Photographing Wildlife

Safaris are somewhat passe. These days, folks are more likely to shoot an animal with a camera than a gun. Sometimes, though, that's easer said than done; animals rarely pose for the camera. In this Here's How, we'll talk about how to best capture photos of wildlife, whether in a zoo or while trekking through the bush on your next holiday.

Zoom, Zoom

Traditional wildlife photographers--you know, like the ones that shoot for magazines like "National Geographic"--have a lens as long as the party sub sandwich that your office ordered for the last holiday party. There's a good reason for that: It's insanely difficult to get close to most kinds of wild animals, and even if you could get really close, you probably wouldn't want to. So the alternative is to stay far away, but pull in the action with a powerful zoom.

Consider this photo, for example. Looks great, right? But take a look at the original--I had to crop the image extensively to fill the frame with the little critter.

This is where digital SLRs like the Nikon D50 or the Canon Digital Rebel have a real advantage. Because you can swap lenses, you can invest in a 200mm, 300mm, or even a 500mm lens and snap it into place when you head to Taronga Zoo.

If you don't have an SLR, then you're stuck with whatever zoom level is available on your point-and-shoot. That can be okay; just remember to turn off your camera's digital zoom mode, because it isn't particularly useful. Digital zoom magnifies the pixels in the middle of the frame to simulate more zoom. In other words, it does the same thing you could accomplish with an image editor just by cropping the picture.

Shutter Speed Is Key

The longer your focal length, the more susceptible your photos will be to camera shake and blurry images. In addition, wild animals move quickly and unpredictably, further necessitating a fast shutter speed to freeze the action. That makes wildlife photography the perfect storm for blurry photos--if the long lens doesn't blur your shot, that lion darting around at the last moment almost certainly will.

As a result, my advice for wildlife photos is simple: shoot at the absolute fastest shutter speed you can muster, all the time. Take no chances. I tend to set my camera to aperture priority mode and set the aperture to the highest setting available, which forces the camera to use the fastest shutter speed.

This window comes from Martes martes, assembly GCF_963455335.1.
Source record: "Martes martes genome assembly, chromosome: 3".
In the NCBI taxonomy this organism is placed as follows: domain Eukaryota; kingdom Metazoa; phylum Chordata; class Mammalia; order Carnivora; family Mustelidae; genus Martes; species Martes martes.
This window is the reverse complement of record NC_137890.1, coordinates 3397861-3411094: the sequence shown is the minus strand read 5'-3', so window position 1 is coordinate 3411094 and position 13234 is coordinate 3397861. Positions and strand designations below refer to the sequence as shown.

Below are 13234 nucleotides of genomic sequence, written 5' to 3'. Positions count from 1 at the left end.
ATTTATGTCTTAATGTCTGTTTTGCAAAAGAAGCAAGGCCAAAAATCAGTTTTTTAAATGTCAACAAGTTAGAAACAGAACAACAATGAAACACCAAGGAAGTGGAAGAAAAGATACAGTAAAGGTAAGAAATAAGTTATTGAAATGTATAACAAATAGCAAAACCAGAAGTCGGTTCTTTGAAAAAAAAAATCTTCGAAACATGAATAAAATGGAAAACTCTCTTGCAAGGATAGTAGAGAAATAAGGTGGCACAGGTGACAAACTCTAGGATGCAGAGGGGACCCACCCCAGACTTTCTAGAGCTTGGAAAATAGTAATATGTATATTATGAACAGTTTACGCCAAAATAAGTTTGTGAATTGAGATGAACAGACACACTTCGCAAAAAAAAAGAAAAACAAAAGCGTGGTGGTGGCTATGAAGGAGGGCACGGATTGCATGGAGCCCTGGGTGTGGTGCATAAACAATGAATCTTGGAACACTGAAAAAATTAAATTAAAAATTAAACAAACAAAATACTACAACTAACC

Here's an attempt I made at catching a raccoon in action before I had a chance to set the shutter speed high enough; and here's another shot, just a few minutes later, when I was better prepared.

For tips, read .

Crank up the ISO

ISO, which measures the camera's sensitivity to light, is an essential ally when shooting wildlife to eke out a little more shutter speed, and thereby freeze the action. Most people tend to increase ISO only at night, but I've found it essential to increase the ISO even in the middle of the day when stalking wild animals. Last year, for example, I was photographing wolves on an overcast winter afternoon. At 3 p.m., I had to push my camera all the way to ISO 3200 just to get exposures around 1/60 second. Yes, higher ISOs will introduce more digital noise into your photos. But it can be worth it, this shot attests.

For more on using this setting, read .

Join the newsletter!

Or

Sign up to gain exclusive access to email subscriptions, event invitations, competitions, giveaways, and much more.

Membership is free, and your security and privacy remain protected. View our privacy policy before signing up.

Error: Please check your email address.
Keep up with the latest tech news, reviews and previews by subscribing to the Good Gear Guide newsletter.

Dave Johnson

PC World (US online)
Show Comments

Cool Tech

Toys for Boys

Family Friendly

Stocking Stuffer

SmartLens - Clip on Phone Camera Lens Set of 3

Learn more >

Christmas Gift Guide

Click for more ›

Brand Post

Most Popular Reviews

Latest Articles

Resources

PCW Evaluation Team

Michael Hargreaves

Microsoft Office 365/Dell XPS 15 2-in-1

I’d recommend a Dell XPS 15 2-in-1 and the new Windows 10 to anyone who needs to get serious work done (before you kick back on your couch with your favourite Netflix show.)

Maryellen Rose George

Brother PT-P750W

It’s useful for office tasks as well as pragmatic labelling of equipment and storage – just don’t get too excited and label everything in sight!

Cathy Giles

Brother MFC-L8900CDW

The Brother MFC-L8900CDW is an absolute stand out. I struggle to fault it.

Luke Hill

MSI GT75 TITAN

I need power and lots of it. As a Front End Web developer anything less just won’t cut it which is why the MSI GT75 is an outstanding laptop for me. It’s a sleek and futuristic looking, high quality, beast that has a touch of sci-fi flare about it.

Emily Tyson

MSI GE63 Raider

If you’re looking to invest in your next work horse laptop for work or home use, you can’t go wrong with the MSI GE63.

Laura Johnston

MSI GS65 Stealth Thin

If you can afford the price tag, it is well worth the money. It out performs any other laptop I have tried for gaming, and the transportable design and incredible display also make it ideal for work.

Featured Content

Product Launch Showcase

Don’t have an account? Sign up here

Don't have an account? Sign up now

Forgot password?